3 Ways to Enhance Phonemic Awareness with Music

Mom and toddler son sing songs together to boost phonemic awareness

You’ve probably heard the word phonics, but what exactly is phonemic awareness? Phonemic awareness is the ability to identify and manipulate individual sounds—phonemes—in spoken words, a crucial pre-reading and speech skill.

Research shows that programs focused on phonemic and phonological awareness significantly increase children’s reading abilities in early years, and can be further enhanced by music. What does this look like at home? Here are a few things you can do that sound like learning, but feel like fun!

Start by selecting a letter sound, phoneme, or blend to focus on. Some examples include “lo,” “me,” or “shoo.” Next, try applying the following steps to enhance awareness of the sound:

Bring Attention to Mouth Shape and Tongue Position

As you teach a new sound, it is important to help your child understand how it relates to the shape of their mouth and lips, and position of their tongue and teeth. For example, if I am teaching the sound “lo,” I would show my son that my lips are preparing to make a circle and my tongue is curled against the roof of my mouth.

Use a Mirror to Visualize Phonemes

3-year-old enhances phonemic awareness by making mouth shapes with a mirror.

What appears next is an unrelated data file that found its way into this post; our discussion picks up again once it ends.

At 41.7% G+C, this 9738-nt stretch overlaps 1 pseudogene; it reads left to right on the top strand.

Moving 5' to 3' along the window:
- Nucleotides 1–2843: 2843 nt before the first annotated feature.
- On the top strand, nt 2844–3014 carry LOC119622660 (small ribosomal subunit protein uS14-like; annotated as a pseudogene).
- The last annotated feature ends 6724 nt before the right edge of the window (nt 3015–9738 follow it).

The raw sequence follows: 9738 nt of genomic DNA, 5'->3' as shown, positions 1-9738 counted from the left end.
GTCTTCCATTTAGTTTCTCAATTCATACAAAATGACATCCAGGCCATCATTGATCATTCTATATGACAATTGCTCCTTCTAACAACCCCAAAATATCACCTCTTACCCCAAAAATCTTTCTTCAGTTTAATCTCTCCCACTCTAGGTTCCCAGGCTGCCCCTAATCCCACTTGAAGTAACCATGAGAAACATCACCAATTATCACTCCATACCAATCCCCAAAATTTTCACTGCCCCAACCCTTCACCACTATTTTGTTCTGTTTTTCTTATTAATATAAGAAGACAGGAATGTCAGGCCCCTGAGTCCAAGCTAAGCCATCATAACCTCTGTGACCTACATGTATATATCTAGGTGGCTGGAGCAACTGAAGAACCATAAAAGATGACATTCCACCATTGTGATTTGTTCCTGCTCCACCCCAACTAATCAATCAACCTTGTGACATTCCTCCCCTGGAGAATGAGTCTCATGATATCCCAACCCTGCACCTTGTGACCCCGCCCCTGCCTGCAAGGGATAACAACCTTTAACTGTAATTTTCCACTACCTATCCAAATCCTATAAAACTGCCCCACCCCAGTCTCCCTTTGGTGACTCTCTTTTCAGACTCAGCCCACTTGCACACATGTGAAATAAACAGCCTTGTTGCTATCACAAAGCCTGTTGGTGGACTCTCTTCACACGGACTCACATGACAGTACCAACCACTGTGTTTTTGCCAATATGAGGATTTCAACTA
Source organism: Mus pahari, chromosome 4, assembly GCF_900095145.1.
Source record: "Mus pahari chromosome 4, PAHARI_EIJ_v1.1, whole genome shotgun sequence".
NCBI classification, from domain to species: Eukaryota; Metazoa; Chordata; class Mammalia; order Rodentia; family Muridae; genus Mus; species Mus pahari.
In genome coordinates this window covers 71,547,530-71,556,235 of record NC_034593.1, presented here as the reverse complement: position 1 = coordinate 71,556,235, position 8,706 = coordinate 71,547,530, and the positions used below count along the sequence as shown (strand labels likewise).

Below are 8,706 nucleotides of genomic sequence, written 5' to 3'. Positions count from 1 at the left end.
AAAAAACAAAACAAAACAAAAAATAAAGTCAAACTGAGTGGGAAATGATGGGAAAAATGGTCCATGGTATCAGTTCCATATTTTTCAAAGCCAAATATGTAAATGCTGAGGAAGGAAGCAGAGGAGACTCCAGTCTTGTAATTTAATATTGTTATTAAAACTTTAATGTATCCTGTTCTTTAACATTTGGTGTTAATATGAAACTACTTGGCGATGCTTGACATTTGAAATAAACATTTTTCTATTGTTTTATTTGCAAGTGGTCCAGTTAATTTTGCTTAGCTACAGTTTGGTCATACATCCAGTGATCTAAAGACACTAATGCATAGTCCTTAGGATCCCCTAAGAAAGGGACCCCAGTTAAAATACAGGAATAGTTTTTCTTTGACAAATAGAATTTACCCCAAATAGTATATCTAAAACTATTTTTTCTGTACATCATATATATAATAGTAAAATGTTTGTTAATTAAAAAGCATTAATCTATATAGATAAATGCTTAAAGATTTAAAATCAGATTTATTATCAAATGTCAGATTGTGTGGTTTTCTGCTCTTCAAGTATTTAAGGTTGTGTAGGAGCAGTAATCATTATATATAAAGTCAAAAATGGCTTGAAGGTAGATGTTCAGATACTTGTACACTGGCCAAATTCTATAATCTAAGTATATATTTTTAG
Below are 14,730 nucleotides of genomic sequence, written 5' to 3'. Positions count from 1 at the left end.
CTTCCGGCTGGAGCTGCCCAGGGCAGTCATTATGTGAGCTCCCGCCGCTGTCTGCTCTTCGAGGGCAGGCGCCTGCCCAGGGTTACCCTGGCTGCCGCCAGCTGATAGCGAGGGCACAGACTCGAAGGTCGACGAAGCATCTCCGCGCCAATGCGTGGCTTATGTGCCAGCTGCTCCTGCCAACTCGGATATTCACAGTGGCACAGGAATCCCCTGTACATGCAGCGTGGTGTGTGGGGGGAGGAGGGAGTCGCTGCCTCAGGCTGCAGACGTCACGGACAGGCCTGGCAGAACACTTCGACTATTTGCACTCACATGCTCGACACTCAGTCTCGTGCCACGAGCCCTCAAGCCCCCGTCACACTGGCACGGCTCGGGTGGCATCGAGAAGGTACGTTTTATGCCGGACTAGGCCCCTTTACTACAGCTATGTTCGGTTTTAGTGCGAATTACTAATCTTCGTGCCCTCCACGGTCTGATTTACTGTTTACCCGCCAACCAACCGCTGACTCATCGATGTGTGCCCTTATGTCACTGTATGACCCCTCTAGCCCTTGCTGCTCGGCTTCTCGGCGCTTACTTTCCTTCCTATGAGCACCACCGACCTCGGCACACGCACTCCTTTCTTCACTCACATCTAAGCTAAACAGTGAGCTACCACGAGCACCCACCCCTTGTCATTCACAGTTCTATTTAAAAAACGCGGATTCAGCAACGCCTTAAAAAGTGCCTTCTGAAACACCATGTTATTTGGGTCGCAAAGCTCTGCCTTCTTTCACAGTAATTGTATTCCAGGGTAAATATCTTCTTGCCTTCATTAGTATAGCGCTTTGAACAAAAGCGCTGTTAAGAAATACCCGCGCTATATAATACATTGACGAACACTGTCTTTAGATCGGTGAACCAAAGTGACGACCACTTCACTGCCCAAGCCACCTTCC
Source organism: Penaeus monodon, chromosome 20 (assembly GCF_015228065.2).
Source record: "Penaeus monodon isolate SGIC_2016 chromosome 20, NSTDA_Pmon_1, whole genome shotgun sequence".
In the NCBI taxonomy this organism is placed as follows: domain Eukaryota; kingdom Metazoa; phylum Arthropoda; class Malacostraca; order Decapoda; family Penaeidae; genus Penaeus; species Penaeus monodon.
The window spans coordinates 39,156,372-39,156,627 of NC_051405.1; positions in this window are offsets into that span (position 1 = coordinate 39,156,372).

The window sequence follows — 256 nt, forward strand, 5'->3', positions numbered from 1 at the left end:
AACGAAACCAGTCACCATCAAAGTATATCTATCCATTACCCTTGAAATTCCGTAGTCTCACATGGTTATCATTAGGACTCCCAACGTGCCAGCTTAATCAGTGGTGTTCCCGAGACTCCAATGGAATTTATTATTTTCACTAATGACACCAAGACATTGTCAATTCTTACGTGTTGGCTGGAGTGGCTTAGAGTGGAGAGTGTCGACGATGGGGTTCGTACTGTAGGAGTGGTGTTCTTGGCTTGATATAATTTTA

You can further enhance the experience by using a handheld mirror or the selfie camera on your phone. Let your child see their own mouth as they shape the sound and ask questions (Can you see your teeth when you say meeee? What shape does your mouth make when you say ohhhh?). Doing so will help them concrete the sounds they are learning through visualization. Also, kids love looking at themselves in the mirror!

Repeat that Sound to a Familiar Tune

“Apples and Bananas” is a perfect example of a song that already does this. The lyrics follow the pattern that whatever vowel sound you choose for “eat” (e.g., “oat,” “ite,” etc.), is the same sound you apply to apples and bananas (opals and ba-no-noes, eye-ples and ba-nye-nyes). Play this song below to get started or stream it from our free app.

“Apples and Bananas” | Kindermusik

It could be as simple as replacing all of the words with a single sound, kind of like how we naturally sing a song when we forget the words: “la, la, la…” or “da, da, da…” For example, you might change all of the words of “Row, Row, Row Your Boat” to the sound “lo.”

Why Use Music to Boost Phonemic Awareness?

Music can help unlock language centers in the brain in ways that spoken language can’t. Plus, it’s fun! Children love to mimic and sing. So, whether you’re just starting to help your child sound out words or you’re in the middle of early speech therapy, remember to keep things simple at home and just turn up the music!


This post was written by Jared Trudel—a dad, Kindermusik Accredited Educator, owner of Trudel Music Studio in Clemson, SC, and music teacher at Montessori School of Anderson in Anderson, SC.

Want to take phonemic awareness to the next level with group musical play? Find a class near you or join a live virtual session!

Looking to enhance your speech therapy practice with pre-planned music activities? Check out our kits!

Simple Gifts for Kids: Batteries Not Required